These are chat archives for akkadotnet/akka.net
I'm curious to know what indexing patterns people are using for persistent, remembered, sharded entities, when you need to lookup/address them by something other than the entity ID. Since shards can migrate between nodes, there's always a chance that a shard is currently "offline", so broadcasting/aggregating cant' always be consistent (i.e. while a shard is starting up on a node and loading all entities, those entities won't respond to the broadcast). Consider you have an entity called Contact, with it's ContactID, and you want to find all contacts with a specific phone number. You could of course map the index in a SQL table or something, and do the lookup there. But I'd like to avoid a database roundtrip if possible. Currently I'm using a secondary sharded entity whose entity ID is the "indexed" field, that does nothing other than rewrap the message with the now-known actual EntityID and forward it to its counterpart. It works well, but if you index 4-5 fields, for 100K entities, then you suddenly have 500K-600K entities that a cluster needs to fetch from the event journal on startup (instead of just the 100K), which slows down the startup significantly (lots of DB roundtrips). I've experimented with a cluster singleton that keeps track of indexes, and whenever entities are recovered/altered, they notify the singleton. It works great when the cluster is up and running, and it's fast, but when booting up, lookups return false negatives because the shard hasn't loaded yet and the entities haven't registered. So, I'm curious to know what solutions other people have found for this type of scenario. Are all the cool kids using doing this outside of Akka with SQL tables or similar?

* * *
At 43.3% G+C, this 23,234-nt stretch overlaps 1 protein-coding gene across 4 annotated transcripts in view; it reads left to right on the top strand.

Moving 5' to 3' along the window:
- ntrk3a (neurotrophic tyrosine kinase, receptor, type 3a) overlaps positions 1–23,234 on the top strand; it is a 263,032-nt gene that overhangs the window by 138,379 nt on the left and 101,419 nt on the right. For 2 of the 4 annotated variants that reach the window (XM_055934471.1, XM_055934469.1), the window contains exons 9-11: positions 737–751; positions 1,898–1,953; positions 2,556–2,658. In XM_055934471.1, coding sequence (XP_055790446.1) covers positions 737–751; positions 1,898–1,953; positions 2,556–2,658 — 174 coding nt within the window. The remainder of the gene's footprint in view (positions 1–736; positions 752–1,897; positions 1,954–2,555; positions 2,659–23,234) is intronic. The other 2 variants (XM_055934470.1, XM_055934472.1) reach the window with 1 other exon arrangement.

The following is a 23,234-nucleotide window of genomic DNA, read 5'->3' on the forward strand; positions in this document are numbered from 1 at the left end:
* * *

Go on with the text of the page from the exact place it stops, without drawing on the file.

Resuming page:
I also considered using singleton with the broadcast/aggregate pattern against the entities, and hook into the cluster node and sharding lifecycle messages to keep track of when "partitions" are online or offline, and buffer broadcasting whenever one of the shards is offline, but that hits pretty hard against "availability" metric.